Affect – What is it, displays of affection and affective neuroscience

We explain what affection is, the origin of the term and its legal meaning. Also, what is a display of affection and affective neuroscience.

Affection is the affection or inclination we feel for someone or something.

What is affection?

In everyday language, we call affection the affection or inclination we feel for someone or something, that is, to a type of bond or feeling of esteem, when not to the totality of the feelings or emotions that we can experience in a given moment (generally “the affections”).

This word comes from the Latin word affectus, composed of the prefix ad- (“Towards”, “towards”) and the verb facere (“To do”), as a derivation of afficere (“to affect”). The Romans spoke of affectus to refer at the same time to the “state of the soul”: the combination of the physical state and the emotional state, and feeling or the will that one could express towards someone or towards something, that is, how affected one was by it.

In any case, today we understand affection as the measure of our emotional and sentimental world, that is, as that which mobilizes us internally. We feel affection for someone we love, but we are also moved by a particularly moving situation.

The subject of affectivity, however, has occupied philosophers for centuries, who have tried to understand what emotions are and how humans experience them. Authors such as Baruch de Spinoza (1632-1677), for example, reduced them entirely to variations of three fundamental affects: joy, sadness, and desire.

Nevertheless, in the legal sphere, affection is understood as a burden or obligation that concerns a thing or a person, or that legally favors any of the actors involved, being able to speak, for example, of “assets subject to detraction”, for example, or of “subjects subject to income tax”.

Show of affection

Since affection is an inner reality of the human being, that is, an element of those that make up their internal mental world, it usually requires a manifestation or display of affection, that is, of an action or word that reveals to others the feelings hidden within a person.

The displays of affection, however, are part of the codes and conventions of cultures, and therefore there are more and less accepted ways of showing affection, depending on the historical and cultural context in which one finds oneself. Thus, for example, in the West, displays of affection are considered:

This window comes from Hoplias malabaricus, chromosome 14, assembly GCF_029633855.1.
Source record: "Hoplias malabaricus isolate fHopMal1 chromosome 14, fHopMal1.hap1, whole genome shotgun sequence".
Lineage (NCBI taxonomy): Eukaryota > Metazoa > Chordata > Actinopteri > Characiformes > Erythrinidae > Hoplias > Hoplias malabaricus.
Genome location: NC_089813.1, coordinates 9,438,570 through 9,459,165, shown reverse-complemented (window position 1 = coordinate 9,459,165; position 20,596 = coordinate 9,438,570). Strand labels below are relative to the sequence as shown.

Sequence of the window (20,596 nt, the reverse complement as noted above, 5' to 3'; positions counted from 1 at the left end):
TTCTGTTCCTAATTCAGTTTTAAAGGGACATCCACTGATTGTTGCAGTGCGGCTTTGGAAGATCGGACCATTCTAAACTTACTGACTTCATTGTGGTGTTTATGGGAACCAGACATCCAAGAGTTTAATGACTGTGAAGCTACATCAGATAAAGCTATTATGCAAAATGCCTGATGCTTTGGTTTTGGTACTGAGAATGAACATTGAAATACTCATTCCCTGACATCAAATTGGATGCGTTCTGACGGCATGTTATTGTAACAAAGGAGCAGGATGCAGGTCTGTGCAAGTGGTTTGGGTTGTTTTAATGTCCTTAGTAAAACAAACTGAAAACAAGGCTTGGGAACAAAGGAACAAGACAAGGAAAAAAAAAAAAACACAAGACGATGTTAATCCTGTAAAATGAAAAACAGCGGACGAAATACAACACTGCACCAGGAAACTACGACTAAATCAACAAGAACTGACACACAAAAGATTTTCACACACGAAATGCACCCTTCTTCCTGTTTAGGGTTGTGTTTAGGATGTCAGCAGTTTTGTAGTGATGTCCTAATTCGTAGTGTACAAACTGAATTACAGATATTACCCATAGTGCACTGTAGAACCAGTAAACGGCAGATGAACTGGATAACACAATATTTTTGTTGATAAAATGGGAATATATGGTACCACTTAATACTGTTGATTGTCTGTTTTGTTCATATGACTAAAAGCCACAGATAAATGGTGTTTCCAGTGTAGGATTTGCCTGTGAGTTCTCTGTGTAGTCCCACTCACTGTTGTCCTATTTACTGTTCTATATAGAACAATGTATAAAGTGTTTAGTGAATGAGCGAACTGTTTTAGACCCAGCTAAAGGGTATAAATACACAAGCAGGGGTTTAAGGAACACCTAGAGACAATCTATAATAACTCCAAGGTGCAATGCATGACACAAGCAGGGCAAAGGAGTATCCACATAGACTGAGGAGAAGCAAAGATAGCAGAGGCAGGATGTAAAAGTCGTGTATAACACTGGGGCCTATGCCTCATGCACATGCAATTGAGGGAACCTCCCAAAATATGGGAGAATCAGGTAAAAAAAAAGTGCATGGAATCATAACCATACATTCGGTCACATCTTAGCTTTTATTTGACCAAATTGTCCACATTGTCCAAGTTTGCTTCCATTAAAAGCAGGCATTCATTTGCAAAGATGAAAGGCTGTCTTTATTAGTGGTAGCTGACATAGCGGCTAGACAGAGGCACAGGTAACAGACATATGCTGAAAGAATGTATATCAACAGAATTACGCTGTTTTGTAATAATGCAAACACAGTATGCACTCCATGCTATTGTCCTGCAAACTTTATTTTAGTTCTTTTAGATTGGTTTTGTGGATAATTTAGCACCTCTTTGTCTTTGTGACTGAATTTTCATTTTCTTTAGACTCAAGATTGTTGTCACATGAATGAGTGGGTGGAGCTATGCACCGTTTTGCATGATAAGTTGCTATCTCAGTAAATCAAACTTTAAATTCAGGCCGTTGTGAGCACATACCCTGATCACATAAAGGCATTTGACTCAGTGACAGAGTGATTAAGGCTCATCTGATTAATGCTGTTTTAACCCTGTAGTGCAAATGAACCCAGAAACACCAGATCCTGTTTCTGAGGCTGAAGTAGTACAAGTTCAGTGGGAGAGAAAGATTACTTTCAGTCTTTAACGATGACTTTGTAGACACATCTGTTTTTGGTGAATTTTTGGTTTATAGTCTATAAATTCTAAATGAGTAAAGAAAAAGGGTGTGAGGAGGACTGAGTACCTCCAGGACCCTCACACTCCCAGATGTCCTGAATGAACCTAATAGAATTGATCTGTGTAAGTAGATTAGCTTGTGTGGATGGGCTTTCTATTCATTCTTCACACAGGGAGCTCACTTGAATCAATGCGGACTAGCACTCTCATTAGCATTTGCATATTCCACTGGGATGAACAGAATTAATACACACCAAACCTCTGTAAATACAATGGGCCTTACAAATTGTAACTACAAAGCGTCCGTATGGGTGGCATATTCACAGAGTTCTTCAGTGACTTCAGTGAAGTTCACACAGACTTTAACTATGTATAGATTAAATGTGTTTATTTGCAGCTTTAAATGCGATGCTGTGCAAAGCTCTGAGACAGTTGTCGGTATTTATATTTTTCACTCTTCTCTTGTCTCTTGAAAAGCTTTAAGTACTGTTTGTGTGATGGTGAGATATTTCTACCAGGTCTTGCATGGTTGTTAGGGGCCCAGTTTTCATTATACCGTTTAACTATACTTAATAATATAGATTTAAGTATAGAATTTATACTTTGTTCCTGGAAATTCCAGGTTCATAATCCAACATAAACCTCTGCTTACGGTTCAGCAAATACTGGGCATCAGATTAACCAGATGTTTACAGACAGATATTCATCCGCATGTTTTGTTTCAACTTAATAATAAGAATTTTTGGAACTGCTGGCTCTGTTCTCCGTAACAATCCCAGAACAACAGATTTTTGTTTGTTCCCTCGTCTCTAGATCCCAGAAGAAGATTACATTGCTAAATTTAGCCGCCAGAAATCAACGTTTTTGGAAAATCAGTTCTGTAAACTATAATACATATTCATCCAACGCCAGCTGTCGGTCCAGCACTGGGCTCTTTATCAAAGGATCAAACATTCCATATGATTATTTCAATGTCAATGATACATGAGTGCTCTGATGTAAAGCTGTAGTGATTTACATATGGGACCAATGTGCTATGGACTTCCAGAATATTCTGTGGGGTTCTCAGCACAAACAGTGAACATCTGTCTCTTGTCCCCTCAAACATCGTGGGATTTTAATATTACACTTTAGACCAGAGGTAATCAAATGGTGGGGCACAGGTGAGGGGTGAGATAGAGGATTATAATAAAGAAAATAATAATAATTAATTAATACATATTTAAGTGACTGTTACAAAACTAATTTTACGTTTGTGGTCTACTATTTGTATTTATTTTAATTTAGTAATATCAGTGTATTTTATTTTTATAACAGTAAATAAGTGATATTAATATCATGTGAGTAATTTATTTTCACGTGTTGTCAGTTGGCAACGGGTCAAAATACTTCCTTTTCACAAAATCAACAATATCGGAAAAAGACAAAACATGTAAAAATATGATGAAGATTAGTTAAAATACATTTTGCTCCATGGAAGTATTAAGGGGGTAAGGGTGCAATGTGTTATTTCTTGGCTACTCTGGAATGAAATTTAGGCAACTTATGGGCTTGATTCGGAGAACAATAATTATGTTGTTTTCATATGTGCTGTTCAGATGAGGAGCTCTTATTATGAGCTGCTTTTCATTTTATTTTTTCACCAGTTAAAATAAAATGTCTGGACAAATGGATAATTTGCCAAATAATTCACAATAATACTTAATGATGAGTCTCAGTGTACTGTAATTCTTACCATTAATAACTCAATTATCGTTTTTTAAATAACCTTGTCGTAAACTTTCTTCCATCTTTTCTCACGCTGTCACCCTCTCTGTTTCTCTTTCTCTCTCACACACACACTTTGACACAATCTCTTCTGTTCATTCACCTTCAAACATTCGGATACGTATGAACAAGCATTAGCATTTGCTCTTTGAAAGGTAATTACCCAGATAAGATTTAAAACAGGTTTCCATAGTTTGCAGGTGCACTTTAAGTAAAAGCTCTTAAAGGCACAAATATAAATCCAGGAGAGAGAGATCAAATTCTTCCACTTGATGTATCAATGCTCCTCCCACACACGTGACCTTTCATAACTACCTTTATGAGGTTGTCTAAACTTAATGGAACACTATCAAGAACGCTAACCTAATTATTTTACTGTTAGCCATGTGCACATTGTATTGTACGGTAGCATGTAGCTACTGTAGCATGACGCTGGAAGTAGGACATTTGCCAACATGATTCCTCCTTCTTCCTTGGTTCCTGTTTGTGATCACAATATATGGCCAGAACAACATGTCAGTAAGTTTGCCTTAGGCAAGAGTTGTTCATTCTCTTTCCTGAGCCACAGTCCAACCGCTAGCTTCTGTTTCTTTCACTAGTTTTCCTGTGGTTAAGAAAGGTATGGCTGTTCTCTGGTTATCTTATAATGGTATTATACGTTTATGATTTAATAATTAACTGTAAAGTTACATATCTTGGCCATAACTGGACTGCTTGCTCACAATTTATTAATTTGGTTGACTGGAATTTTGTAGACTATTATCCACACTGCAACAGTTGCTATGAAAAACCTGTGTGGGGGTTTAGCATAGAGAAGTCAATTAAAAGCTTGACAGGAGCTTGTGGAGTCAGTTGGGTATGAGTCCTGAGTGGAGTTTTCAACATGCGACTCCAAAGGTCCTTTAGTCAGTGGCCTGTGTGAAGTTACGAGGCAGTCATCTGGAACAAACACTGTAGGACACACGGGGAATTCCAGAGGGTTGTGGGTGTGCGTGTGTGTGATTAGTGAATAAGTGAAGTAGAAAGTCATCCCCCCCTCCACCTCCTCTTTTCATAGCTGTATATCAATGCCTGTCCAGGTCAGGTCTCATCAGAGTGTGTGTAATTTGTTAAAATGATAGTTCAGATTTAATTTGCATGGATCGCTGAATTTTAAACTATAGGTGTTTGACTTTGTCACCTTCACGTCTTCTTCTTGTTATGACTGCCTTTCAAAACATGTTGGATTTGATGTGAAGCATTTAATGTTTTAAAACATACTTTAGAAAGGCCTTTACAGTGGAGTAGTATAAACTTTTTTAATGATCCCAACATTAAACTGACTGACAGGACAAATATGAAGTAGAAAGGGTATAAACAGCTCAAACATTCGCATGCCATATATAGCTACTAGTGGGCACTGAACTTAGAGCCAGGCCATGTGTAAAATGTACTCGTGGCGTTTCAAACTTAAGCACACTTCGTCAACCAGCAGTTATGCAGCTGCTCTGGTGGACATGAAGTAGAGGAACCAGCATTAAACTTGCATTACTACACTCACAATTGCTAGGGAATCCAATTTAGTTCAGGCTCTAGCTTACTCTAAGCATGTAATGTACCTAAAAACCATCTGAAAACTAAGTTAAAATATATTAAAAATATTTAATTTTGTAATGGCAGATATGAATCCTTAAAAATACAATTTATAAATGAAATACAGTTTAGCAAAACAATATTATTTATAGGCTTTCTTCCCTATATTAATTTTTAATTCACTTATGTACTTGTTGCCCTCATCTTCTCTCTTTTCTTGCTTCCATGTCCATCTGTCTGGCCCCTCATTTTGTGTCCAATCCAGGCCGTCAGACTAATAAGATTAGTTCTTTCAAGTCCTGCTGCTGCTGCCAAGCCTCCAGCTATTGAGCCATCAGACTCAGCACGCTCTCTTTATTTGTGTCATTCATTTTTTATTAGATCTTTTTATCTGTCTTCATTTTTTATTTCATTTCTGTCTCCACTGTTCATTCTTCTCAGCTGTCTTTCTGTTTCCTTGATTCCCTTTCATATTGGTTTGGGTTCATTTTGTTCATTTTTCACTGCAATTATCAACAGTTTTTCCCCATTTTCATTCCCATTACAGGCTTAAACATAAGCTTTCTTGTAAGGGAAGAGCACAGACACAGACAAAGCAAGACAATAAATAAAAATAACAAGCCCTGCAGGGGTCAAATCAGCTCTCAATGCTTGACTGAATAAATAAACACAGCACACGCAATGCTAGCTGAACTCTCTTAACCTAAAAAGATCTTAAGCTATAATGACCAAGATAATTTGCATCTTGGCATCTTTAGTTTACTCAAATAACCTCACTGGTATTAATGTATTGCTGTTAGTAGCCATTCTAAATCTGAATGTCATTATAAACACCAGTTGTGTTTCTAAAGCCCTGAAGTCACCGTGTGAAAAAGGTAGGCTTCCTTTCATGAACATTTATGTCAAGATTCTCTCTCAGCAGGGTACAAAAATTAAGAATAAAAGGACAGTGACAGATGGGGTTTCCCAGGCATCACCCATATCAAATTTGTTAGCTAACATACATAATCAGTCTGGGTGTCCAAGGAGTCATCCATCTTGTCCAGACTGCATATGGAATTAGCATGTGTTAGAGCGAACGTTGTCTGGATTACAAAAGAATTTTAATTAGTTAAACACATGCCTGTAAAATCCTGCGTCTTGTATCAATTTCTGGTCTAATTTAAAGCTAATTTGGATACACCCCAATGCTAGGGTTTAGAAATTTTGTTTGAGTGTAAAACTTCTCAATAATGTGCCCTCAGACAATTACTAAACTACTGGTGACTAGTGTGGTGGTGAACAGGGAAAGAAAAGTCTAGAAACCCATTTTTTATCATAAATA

• The kisses, in the hand of a woman, on the cheek of a friend or relative, or in the mouth of lovers.
  • The hugs, especially between people who are very emotionally close, such as family or friends, as a greeting or farewell, or in response to news (good or bad).
  • The handshake, used especially in formal contexts, in which respect, appreciation or agreement is expressed.
  • GiftsBoth on holidays (such as Christmas) and on ordinary days, they are interpreted as a way of expressing affection to the other.
  • Parties, in which a group of people meet to pay tribute to the affection they feel for an individual honored.

Affective neuroscience

neuroscience affect
Affective neuroscience uses techniques and technologies from medicine.

Affective neuroscience is a scientific discipline that is dedicated to the study of affections and emotions, from both a psychological and a neurological point of view. Thus, he is interested in elements such as personality, emotions and mood, looking for an origin or at least a link with brain chemistry and the biochemical reactions of the human body.

For this, this discipline uses techniques and technologies common in the medical world, such as magnetic resonance imaging, electroencephalograms. It also uses computational models, psychological tests and the history of patients, especially those whose neurological functions have been accidentally altered and have presented drastic changes in their way of being and feeling as a consequence.